May it please Your Ladyship, my single and I submit compelling ground for appeal, on behalf of Neil Hastings, concerns the circumstance of his identification.
I call Mr Jack Wilkie.
Mr Wilkie, you were a witness to the events at Turnbrook Services on November 5th 1985.
- Is that correct? - Yeah.
Will you please tell the court what happened? I pulled in to fill up about 8:30.
I saw these blokes in masks doing a runner and I had a go.
(Vehicle approaches) (Brakes squeak) (Blasts horn) Were you later asked to attend an identification parade at West Beach Police Station, supervised by Detective Chief Inspector Hanks? WILKIE: I was.
Yeah.
Hang on, Jack.
Right.
Let's see if you recognise anyone, eh? Take your time, Mr Wilkie.
No need.
No.
5.
Quite sure of that, are you? 100%.
Are you saying you gave false evidence in 1986? No.
You had sworn an oath, had you not, on the Bible? You had promised to tell the whole truth.
Well, yeah, but And you're now saying that, quite improperly, you saw Neil Hastings in police custody a few moments before you picked him out in the identification parade? Now, why didn't you mention that 13 years ago, when you swore to tell the whole truth? Do you regard a criminal trial as some son of game? I wasn't asked and if there was a game going on, then I didn't make the sodding rules, OK? Mr Wilkie, however aggrieved you may feel, you must not address His Lordship in that manner.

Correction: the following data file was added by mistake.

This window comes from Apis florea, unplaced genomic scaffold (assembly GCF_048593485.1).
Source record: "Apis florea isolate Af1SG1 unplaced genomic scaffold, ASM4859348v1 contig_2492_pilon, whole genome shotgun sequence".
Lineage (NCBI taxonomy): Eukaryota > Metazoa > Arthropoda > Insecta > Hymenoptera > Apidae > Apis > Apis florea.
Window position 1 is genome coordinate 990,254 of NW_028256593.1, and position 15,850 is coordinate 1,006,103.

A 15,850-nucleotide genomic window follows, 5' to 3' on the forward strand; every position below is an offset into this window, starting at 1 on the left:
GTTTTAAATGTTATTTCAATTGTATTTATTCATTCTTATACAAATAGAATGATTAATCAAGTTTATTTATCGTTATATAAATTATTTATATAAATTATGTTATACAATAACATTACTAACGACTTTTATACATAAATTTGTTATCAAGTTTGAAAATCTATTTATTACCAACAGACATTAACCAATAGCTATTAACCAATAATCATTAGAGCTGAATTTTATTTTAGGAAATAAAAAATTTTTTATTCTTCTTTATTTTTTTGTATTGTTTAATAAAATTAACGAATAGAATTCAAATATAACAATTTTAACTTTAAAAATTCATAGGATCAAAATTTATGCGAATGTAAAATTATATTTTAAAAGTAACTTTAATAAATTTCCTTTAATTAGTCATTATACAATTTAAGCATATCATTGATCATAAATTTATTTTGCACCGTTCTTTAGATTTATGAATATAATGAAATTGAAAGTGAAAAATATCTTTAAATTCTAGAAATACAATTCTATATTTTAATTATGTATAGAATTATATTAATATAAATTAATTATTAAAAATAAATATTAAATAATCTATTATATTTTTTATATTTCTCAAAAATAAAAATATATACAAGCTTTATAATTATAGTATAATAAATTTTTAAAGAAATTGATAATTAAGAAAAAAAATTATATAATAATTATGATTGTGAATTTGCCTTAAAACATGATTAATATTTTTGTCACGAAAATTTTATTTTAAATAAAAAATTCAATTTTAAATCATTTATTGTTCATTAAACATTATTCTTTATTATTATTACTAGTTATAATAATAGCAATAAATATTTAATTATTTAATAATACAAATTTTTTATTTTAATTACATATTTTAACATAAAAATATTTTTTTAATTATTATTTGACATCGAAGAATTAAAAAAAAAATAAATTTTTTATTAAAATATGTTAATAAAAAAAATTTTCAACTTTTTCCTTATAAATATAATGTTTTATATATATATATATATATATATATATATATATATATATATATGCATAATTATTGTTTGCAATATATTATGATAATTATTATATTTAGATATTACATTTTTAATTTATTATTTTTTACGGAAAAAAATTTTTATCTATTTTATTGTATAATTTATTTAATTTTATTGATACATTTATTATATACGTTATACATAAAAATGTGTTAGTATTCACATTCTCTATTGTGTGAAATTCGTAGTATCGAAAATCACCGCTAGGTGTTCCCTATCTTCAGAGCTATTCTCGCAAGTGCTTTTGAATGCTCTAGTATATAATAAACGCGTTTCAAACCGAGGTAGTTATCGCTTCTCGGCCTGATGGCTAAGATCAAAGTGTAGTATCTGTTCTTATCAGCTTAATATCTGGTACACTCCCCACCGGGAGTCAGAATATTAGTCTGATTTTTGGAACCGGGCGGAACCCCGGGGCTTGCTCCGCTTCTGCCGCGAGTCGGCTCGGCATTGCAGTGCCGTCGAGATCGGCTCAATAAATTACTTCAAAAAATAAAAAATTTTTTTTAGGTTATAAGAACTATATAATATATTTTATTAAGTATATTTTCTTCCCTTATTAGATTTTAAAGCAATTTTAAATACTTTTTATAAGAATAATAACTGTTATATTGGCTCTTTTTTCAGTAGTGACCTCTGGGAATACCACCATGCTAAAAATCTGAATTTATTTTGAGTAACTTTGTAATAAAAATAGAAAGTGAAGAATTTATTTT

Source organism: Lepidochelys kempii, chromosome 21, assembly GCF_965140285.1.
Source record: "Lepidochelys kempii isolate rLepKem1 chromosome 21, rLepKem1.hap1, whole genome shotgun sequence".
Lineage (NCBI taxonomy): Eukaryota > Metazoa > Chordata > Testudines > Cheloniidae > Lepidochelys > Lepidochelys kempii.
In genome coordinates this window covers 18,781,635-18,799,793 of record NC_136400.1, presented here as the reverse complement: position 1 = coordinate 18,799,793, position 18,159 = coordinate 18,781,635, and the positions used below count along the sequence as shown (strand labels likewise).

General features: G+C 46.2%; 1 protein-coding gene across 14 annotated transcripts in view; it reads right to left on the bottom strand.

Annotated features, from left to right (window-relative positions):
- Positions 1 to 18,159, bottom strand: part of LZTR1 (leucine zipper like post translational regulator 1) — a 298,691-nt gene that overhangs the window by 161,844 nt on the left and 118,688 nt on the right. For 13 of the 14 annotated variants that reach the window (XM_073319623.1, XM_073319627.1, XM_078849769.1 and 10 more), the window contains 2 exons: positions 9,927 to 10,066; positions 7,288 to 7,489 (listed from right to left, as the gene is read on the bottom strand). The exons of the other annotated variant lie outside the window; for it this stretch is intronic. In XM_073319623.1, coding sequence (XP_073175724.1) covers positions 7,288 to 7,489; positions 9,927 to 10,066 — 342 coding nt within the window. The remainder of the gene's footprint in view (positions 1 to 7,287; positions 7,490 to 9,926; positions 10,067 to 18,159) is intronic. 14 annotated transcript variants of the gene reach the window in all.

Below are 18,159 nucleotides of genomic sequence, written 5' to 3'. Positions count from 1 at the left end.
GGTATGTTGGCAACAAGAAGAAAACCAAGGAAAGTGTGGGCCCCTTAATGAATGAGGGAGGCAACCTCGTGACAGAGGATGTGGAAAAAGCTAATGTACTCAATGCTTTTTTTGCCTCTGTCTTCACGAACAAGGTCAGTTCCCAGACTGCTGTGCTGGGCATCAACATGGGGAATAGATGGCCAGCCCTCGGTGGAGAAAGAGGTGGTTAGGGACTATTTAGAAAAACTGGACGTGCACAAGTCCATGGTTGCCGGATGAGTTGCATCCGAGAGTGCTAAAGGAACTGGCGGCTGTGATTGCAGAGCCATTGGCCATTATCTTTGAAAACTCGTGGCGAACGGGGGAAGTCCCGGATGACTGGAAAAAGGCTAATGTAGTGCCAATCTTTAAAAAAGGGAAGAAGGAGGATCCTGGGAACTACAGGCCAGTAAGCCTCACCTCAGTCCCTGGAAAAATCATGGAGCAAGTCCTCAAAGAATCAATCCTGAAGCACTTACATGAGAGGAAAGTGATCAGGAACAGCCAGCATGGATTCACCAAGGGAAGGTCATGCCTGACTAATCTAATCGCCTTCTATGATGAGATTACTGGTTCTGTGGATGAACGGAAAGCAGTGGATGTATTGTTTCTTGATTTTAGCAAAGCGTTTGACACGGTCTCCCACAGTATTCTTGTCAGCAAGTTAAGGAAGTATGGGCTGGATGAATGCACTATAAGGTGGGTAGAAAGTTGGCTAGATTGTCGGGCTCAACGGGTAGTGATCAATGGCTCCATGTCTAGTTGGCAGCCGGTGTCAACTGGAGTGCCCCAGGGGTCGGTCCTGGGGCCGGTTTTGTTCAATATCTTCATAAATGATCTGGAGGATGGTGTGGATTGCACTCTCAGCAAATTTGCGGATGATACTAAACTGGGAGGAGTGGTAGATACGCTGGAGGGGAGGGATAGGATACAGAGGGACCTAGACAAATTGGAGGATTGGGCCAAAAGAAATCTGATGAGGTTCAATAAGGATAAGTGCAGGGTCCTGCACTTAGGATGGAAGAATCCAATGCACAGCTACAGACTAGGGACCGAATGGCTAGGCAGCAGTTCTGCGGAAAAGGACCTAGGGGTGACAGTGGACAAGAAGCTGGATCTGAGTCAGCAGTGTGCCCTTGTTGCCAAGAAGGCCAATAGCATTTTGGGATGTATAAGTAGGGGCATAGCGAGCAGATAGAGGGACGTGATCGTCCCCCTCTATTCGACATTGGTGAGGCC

Do I make myself clear? Well Ms Brewster? I'm obliged to Your Ladyship.
Just one question, Mr Wilkie.
Was the man that you struggled with, in your cab on that evening, the appellant Neil Hastings? Well, that's what's so stupid.
The coppers didn't need to play silly buggers.